On May 4, 2017, a man went overboard during a four-night sailing through the Bahamas on-board the Disney Dream. The man went overboard in the early evening and it was immediately noticed by the staff on the ship. Per reports, the U.S. Coast Guard arrived about 45 minutes later and the man was rescued after about 90 minutes and provided medical attention.
A 71-year-old woman slipped onboard the Carnival Ecstasy sustaining a head injury that required her to be medevaced. The U.S. Coast Guard deployed a helicopter to assist in her medical evacuation. The vessel was 75 miles off the Florida coast at the time and on its return to its home port of Charleston.
The passenger and an onboard nurse are reported to have been hoisted on to the hilicopter and were flown to a Florida hospital. A passenger of the Carnival Ecstasy is recovering after suffering a head injury during the ship’s return to its home port of Charleston.
Copyright 2017 WCSC.
Reco Scott a 32-year-old man from Decatur, Georgia on board the Carnival Liberty cruise ship while on his honeymoon is missing. Mr. Scott married Angelijica Scott last Saturday before boarding the Carnival Liberty in Port Canaveral. According to Carnival’s spokeswoman Jennifer De La Cruz, Mr. Scott “was observed jumping from a cabin balcony about at around 4:53 a.m. on Friday. The ship was approximately 10 miles northwest of the Berry Islands in the Bahamas at the time of the incident. The cruise ship was turned around and crew members launched a search of the boat.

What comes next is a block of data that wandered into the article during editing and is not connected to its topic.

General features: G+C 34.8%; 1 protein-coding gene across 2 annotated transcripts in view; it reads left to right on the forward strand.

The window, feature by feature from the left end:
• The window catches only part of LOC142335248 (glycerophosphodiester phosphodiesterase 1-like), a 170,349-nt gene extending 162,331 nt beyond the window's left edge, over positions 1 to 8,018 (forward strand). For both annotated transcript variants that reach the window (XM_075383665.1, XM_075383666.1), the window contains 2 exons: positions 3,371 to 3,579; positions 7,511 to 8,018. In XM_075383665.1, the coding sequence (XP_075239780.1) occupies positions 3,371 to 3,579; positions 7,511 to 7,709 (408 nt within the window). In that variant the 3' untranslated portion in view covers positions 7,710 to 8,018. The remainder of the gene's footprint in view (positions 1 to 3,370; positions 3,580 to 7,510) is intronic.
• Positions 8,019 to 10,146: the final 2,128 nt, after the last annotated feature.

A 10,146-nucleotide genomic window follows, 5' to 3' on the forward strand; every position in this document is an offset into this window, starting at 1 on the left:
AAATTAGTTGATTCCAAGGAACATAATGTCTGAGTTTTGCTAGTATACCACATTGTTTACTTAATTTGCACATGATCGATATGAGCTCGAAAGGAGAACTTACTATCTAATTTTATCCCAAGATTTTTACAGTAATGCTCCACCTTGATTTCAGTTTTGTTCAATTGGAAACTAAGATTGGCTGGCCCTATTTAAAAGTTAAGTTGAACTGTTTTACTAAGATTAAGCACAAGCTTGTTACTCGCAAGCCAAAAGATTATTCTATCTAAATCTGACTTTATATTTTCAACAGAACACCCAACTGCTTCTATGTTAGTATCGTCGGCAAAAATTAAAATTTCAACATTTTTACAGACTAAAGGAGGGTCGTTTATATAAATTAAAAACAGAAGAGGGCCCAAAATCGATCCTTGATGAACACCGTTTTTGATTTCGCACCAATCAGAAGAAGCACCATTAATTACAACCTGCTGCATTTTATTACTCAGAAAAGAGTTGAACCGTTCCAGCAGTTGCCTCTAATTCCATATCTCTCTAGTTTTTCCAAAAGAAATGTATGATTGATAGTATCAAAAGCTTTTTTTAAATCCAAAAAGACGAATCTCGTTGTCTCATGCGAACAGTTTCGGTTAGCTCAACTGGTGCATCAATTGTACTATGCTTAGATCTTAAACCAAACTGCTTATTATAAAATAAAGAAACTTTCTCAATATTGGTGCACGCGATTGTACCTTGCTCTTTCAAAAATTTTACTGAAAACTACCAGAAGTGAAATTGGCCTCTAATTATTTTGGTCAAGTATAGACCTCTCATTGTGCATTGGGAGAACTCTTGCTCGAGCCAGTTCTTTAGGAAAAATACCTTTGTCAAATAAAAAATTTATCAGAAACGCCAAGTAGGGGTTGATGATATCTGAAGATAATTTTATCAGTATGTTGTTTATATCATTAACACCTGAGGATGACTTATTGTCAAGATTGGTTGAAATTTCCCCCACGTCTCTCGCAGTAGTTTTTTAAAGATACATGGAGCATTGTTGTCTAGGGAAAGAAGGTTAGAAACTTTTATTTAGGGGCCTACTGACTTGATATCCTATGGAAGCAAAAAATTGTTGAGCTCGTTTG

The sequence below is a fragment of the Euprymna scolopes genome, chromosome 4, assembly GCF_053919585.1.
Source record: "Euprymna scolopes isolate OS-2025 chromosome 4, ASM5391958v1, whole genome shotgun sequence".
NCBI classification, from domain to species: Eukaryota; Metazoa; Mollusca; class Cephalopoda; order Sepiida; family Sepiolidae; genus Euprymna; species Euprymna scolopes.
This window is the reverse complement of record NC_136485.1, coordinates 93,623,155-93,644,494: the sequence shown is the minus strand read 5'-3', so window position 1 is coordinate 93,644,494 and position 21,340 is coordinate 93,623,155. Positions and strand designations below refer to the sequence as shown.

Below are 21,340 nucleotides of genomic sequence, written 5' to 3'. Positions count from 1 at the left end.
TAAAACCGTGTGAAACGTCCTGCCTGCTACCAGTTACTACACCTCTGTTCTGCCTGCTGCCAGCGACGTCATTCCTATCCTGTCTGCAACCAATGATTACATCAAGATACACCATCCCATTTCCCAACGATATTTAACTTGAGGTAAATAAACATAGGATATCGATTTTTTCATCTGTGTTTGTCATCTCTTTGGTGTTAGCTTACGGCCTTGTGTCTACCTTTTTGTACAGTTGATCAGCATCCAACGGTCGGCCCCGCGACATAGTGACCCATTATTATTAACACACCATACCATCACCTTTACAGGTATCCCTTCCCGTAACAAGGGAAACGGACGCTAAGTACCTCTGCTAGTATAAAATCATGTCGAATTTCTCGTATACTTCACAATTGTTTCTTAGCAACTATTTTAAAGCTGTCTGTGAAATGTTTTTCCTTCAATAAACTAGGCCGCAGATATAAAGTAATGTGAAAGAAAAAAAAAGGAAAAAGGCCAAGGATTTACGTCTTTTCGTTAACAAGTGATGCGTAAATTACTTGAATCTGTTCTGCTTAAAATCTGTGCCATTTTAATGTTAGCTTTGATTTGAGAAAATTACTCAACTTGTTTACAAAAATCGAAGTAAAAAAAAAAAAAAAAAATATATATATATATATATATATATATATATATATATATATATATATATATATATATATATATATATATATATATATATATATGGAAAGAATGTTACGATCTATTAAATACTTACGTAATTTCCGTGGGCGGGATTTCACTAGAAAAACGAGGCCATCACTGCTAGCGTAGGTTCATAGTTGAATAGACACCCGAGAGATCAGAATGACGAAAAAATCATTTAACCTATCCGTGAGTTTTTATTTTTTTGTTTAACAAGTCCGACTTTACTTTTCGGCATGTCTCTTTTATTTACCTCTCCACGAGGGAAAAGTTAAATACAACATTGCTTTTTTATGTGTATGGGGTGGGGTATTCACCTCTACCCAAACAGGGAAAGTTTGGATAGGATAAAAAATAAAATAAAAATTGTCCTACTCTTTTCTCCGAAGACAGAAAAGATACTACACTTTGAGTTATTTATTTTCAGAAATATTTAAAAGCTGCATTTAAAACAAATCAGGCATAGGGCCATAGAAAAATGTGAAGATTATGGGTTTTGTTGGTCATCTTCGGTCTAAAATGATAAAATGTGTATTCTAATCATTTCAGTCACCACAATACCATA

According to the U.S. Coast Guard 7th District, a Coast Guard Air Station Clearwater MH-60 Jayhawck helicopter crew deployed to Great Iguana, Bahamas. The Coast Guard Cutter Charles David Jr., Coast Guard Air Station Miami HC-144 Ocean Sentry airplane crews, the Carnival Liberty cruise ship and the Norwegian Jade cruise ship assisted with the search which lasted 29 hours and covered 1,064 miles. The Coast Guard suspended its search on Saturday at about 6:00 p.m. extending its thoughts and prayers to the family and friends of Mr. Scott.